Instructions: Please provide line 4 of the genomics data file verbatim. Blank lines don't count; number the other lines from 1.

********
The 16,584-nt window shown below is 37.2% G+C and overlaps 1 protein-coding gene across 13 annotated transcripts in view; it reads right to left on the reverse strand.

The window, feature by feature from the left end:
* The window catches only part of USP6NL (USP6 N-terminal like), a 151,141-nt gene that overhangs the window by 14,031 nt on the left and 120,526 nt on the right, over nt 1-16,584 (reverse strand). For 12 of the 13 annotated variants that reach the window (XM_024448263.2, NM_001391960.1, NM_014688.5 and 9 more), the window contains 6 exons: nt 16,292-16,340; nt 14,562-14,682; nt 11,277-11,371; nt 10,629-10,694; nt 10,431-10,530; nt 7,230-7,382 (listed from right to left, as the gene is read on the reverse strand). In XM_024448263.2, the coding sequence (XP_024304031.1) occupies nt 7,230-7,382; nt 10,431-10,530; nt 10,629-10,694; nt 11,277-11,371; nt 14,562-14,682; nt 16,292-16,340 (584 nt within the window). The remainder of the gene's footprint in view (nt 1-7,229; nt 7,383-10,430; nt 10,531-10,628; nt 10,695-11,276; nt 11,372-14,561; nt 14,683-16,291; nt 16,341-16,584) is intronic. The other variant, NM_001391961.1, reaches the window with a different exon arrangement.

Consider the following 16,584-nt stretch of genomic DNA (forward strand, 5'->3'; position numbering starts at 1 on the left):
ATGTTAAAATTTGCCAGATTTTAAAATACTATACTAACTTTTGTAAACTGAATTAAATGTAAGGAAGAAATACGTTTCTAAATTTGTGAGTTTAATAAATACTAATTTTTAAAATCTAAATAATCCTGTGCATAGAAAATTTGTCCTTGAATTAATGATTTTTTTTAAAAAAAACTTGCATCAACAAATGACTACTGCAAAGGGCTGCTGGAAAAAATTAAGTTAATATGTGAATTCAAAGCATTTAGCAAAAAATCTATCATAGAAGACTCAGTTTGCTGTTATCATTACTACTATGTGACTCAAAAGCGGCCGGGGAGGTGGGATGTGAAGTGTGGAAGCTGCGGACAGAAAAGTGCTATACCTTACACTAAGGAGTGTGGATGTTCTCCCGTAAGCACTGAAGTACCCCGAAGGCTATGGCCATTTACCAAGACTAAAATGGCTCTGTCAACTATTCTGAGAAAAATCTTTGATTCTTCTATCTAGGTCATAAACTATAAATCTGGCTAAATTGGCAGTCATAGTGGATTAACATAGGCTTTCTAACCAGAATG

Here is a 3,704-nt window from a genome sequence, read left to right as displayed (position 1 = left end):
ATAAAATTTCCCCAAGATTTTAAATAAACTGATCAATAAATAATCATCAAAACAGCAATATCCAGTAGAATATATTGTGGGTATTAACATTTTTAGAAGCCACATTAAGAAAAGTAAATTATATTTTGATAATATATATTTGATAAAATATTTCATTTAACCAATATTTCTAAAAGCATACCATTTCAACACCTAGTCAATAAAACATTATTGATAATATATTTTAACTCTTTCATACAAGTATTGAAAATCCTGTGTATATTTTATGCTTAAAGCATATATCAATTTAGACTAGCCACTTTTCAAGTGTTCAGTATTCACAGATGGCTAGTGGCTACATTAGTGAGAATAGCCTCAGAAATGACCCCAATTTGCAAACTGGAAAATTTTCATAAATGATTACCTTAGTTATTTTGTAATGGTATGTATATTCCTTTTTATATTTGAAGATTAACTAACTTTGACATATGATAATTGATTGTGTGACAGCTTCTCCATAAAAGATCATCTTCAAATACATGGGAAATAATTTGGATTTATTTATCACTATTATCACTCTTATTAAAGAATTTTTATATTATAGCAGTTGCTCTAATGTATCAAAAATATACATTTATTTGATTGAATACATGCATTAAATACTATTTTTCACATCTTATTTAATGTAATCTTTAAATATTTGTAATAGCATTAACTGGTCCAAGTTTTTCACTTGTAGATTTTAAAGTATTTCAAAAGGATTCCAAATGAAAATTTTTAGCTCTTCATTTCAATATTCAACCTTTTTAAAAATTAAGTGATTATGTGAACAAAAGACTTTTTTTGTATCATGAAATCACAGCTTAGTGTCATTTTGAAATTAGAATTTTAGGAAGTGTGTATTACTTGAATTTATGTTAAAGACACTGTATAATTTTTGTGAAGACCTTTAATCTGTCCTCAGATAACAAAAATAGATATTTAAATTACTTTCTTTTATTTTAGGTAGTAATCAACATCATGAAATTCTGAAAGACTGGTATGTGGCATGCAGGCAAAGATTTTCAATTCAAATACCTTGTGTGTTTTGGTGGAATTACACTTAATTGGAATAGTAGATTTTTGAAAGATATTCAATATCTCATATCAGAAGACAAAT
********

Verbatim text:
Consider the following 16,584-nt stretch of genomic DNA (forward strand, 5'->3'; position numbering starts at 1 on the left):